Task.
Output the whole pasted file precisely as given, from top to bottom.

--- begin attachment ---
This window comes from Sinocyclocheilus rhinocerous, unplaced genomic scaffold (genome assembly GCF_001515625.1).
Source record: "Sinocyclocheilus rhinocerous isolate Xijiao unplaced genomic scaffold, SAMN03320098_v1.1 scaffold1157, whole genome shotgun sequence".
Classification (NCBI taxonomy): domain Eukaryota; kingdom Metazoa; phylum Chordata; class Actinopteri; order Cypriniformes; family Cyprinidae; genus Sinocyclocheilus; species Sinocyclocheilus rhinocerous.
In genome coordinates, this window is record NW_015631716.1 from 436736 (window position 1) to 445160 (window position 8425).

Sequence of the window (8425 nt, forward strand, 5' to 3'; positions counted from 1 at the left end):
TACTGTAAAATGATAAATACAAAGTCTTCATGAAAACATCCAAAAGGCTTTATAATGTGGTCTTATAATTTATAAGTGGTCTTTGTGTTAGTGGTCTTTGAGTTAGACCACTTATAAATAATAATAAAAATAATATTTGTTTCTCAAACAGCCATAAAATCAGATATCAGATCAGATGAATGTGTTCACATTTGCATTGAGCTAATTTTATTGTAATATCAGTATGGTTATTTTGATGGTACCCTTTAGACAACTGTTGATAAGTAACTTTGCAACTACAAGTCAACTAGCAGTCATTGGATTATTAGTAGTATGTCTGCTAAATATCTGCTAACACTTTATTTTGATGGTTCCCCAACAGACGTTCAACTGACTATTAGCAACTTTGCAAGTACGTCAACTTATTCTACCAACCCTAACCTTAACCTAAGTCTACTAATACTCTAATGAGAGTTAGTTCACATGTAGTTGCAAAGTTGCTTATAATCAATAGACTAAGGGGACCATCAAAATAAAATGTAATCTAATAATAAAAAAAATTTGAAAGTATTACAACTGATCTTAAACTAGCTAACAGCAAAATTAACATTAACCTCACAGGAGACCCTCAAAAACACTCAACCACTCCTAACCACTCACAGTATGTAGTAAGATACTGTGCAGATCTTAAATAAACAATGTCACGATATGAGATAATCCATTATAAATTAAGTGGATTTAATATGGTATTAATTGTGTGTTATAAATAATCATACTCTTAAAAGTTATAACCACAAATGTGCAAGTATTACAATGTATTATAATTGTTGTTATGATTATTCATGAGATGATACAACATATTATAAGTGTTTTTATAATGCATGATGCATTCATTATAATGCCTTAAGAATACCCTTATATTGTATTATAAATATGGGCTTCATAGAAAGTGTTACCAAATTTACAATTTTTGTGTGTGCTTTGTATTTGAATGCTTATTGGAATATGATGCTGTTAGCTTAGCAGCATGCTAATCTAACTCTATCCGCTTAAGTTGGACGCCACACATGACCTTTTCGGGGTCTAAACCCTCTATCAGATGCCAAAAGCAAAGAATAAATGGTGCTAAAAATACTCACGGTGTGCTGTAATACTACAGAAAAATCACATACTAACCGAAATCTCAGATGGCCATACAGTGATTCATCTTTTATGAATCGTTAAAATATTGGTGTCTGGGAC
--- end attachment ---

This window comes from Sinocyclocheilus rhinocerous, unplaced genomic scaffold (genome assembly GCF_001515625.1).
Source record: "Sinocyclocheilus rhinocerous isolate Xijiao unplaced genomic scaffold, SAMN03320098_v1.1 scaffold1157, whole genome shotgun sequence".
Classification (NCBI taxonomy): domain Eukaryota; kingdom Metazoa; phylum Chordata; class Actinopteri; order Cypriniformes; family Cyprinidae; genus Sinocyclocheilus; species Sinocyclocheilus rhinocerous.
In genome coordinates, this window is record NW_015631716.1 from 436736 (window position 1) to 445160 (window position 8425).

Sequence of the window (8425 nt, forward strand, 5' to 3'; positions counted from 1 at the left end):
TACTGTAAAATGATAAATACAAAGTCTTCATGAAAACATCCAAAAGGCTTTATAATGTGGTCTTATAATTTATAAGTGGTCTTTGTGTTAGTGGTCTTTGAGTTAGACCACTTATAAATAATAATAAAAATAATATTTGTTTCTCAAACAGCCATAAAATCAGATATCAGATCAGATGAATGTGTTCACATTTGCATTGAGCTAATTTTATTGTAATATCAGTATGGTTATTTTGATGGTACCCTTTAGACAACTGTTGATAAGTAACTTTGCAACTACAAGTCAACTAGCAGTCATTGGATTATTAGTAGTATGTCTGCTAAATATCTGCTAACACTTTATTTTGATGGTTCCCCAACAGACGTTCAACTGACTATTAGCAACTTTGCAAGTACGTCAACTTATTCTACCAACCCTAACCTTAACCTAAGTCTACTAATACTCTAATGAGAGTTAGTTCACATGTAGTTGCAAAGTTGCTTATAATCAATAGACTAAGGGGACCATCAAAATAAAATGTAATCTAATAATAAAAAAAATTTGAAAGTATTACAACTGATCTTAAACTAGCTAACAGCAAAATTAACATTAACCTCACAGGAGACCCTCAAAAACACTCAACCACTCCTAACCACTCACAGTATGTAGTAAGATACTGTGCAGATCTTAAATAAACAATGTCACGATATGAGATAATCCATTATAAATTAAGTGGATTTAATATGGTATTAATTGTGTGTTATAAATAATCATACTCTTAAAAGTTATAACCACAAATGTGCAAGTATTACAATGTATTATAATTGTTGTTATGATTATTCATGAGATGATACAACATATTATAAGTGTTTTTATAATGCATGATGCATTCATTATAATGCCTTAAGAATACCCTTATATTGTATTATAAATATGGGCTTCATAGAAAGTGTTACCAAATTTACAATTTTTGTGTGTGCTTTGTATTTGAATGCTTATTGGAATATGATGCTGTTAGCTTAGCAGCATGCTAATCTAACTCTATCCGCTTAAGTTGGACGCCACACATGACCTTTTCGGGGTCTAAACCCTCTATCAGATGCCAAAAGCAAAGAATAAATGGTGCTAAAAATACTCACGGTGTGCTGTAATACTACAGAAAAATCACATACTAACCGAAATCTCAGATGGCCATACAGTGATTCATCTTTTATGAATCGTTAAAATATTGGTGTCTGGGAC